Vejleder: Stefan Vogel
Forudsætninger: KE505 og KE506 skal være bestået.
Introduction: Chemically engineered and functionalized nanoscale compartments are used in bottom-up synthetic biology to construct compartmentalized chemical processes. Progressively more complex designs demand for spatial and temporal control over entrapped species. Here, we address this demand by a DNA- and PNA encoded design for successive fusion of multiple liposome populations. In contrast to fusion protein-dependent eukaryotic vesicle processing, this artificial fusion cascade exploits the versatile encoding-potential of DNA or PNA hybridization and is generally applicable to small and giant unilamellar vesicles.[1-3]
Figure 1. Schematic representation of a three-stage cascade of liposome fusion encoded by three sets of complementary LiNAs (lipid modified nucleic acids). Content mixing are the consequence of the zipper-like hybridization of membrane-anchored LiNAs (left insert).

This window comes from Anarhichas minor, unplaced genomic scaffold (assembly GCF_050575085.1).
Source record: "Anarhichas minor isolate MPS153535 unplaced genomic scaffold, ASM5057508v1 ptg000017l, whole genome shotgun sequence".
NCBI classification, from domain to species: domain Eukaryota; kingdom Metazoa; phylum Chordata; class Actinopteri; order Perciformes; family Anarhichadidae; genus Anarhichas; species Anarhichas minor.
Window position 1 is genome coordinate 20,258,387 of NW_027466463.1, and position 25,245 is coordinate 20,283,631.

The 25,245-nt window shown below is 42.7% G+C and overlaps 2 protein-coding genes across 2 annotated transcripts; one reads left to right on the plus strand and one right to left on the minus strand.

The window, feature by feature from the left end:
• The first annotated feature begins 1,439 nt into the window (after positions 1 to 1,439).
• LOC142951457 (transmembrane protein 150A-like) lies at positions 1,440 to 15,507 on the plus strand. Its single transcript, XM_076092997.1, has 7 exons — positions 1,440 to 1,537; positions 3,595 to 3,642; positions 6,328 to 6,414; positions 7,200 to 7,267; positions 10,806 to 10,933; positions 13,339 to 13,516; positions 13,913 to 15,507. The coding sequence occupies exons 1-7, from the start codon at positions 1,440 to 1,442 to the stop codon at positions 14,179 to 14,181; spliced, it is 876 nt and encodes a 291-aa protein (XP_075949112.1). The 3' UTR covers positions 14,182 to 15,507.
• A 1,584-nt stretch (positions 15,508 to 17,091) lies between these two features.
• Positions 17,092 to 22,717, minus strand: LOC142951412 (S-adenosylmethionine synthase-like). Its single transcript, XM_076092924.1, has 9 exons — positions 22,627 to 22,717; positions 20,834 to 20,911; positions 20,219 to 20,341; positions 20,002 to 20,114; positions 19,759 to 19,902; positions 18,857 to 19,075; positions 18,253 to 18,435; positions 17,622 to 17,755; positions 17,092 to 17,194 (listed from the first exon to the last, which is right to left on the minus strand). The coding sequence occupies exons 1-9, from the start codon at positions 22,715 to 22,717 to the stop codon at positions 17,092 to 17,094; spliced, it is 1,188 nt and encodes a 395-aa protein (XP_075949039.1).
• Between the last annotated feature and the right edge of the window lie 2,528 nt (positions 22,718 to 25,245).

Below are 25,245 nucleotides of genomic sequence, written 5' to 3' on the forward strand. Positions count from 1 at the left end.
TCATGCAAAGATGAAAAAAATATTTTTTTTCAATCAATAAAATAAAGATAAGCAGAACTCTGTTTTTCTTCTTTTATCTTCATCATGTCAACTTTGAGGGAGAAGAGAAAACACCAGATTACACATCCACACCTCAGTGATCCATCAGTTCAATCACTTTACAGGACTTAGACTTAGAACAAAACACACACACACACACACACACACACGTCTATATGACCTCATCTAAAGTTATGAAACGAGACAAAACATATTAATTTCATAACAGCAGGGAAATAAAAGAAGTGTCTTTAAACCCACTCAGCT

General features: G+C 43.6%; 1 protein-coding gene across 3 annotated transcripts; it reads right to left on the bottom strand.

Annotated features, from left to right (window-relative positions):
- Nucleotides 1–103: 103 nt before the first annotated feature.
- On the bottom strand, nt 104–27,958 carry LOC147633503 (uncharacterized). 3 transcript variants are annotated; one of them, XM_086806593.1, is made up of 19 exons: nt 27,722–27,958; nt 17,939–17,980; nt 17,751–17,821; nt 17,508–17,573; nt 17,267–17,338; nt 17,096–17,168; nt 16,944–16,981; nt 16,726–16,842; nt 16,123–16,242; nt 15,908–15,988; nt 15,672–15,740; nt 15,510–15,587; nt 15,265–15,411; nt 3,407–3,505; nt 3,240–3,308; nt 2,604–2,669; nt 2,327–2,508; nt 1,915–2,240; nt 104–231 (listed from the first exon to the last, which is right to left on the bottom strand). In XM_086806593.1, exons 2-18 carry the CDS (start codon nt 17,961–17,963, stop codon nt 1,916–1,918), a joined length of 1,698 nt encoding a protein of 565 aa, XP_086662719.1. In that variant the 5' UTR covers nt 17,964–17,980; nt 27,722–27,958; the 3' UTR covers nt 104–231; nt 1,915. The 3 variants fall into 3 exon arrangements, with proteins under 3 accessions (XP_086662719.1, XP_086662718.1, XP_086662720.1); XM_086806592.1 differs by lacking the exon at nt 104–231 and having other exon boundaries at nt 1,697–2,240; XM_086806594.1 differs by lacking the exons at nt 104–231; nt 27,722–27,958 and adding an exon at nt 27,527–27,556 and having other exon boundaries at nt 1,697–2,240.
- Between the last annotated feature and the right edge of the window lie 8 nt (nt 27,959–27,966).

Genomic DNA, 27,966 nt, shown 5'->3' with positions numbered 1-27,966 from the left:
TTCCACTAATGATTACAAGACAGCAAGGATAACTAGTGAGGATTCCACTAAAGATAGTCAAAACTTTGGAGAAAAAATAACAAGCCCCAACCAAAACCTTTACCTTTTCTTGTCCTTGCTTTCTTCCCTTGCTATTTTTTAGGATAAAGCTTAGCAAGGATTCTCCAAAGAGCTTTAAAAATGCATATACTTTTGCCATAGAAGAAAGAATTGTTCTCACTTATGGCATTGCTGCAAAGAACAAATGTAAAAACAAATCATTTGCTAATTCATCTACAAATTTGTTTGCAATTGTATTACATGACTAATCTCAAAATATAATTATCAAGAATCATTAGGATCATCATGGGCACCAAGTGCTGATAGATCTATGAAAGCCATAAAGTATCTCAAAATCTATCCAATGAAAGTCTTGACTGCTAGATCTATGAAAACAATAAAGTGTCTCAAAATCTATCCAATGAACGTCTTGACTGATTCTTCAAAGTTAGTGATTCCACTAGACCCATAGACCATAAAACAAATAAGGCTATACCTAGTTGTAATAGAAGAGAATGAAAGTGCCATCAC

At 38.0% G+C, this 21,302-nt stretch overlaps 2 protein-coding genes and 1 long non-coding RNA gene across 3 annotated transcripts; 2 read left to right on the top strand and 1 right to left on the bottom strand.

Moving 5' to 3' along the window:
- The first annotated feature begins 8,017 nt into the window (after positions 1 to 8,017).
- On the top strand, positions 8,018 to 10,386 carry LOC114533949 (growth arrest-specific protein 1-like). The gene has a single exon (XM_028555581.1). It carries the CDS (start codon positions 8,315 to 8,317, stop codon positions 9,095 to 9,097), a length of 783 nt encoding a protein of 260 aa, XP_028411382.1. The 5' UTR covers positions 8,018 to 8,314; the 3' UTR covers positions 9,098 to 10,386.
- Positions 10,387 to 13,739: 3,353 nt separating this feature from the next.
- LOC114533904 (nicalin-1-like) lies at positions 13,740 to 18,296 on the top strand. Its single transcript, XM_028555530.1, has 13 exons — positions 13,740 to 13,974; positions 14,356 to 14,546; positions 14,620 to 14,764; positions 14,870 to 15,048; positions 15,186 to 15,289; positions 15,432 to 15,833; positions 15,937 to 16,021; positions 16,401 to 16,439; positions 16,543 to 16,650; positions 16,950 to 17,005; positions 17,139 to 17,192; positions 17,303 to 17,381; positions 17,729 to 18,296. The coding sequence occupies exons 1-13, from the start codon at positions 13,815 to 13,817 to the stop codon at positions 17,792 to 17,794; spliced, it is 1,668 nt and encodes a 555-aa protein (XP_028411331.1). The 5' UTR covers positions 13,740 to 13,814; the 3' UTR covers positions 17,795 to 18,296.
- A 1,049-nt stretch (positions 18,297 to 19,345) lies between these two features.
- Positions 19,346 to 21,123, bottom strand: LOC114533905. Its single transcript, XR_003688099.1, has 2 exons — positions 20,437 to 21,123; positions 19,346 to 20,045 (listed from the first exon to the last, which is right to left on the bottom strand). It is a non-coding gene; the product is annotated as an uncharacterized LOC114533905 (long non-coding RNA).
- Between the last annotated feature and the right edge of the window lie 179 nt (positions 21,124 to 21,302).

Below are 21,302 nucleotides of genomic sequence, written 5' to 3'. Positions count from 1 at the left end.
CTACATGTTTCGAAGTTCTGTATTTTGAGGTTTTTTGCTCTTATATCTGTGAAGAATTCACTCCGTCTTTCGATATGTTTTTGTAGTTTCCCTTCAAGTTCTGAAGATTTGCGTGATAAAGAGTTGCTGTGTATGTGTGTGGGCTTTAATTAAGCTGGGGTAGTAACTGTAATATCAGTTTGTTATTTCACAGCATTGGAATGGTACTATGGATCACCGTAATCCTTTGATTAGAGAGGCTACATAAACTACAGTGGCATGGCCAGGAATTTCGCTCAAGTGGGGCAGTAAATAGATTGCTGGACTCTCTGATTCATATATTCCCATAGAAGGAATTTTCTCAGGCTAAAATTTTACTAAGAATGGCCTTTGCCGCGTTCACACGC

Methods: The reported liposome fusion platform is suitable for applications in the bottom-up construction and operation of nanoreactors and applicable from nanoscale (< 100 nm) to cell sized lipid particles (> 10.000 nm). In the field of synthetic biology, fusion cascades with efficient content mixing will facilitate design and construction of multi-component artificial cellular systems and protocell minimal systems. Initial research towards enzymatic and synthetic chemistry in liposomal nanoreactors is presented.
References:  P. M. G. Löﬄer, O. Ries, A. Rabe, A. H. Okholm, R. P. Thomsen, J. Kjems and S. Vogel, Angew. Chem., Int. Ed., 2017, 56, 13228–13231.  Rabe A.; Löffler, P. M. G.; Vogel, S.; Chem. Comm. 2017, 53, 11921-11924  Ries, O.; Löffler, P. M. G.; Rabe A.; Malavan, J. J.; Vogel, S.; Org. Biomol. Chem. 2017, 15, 8936–8945.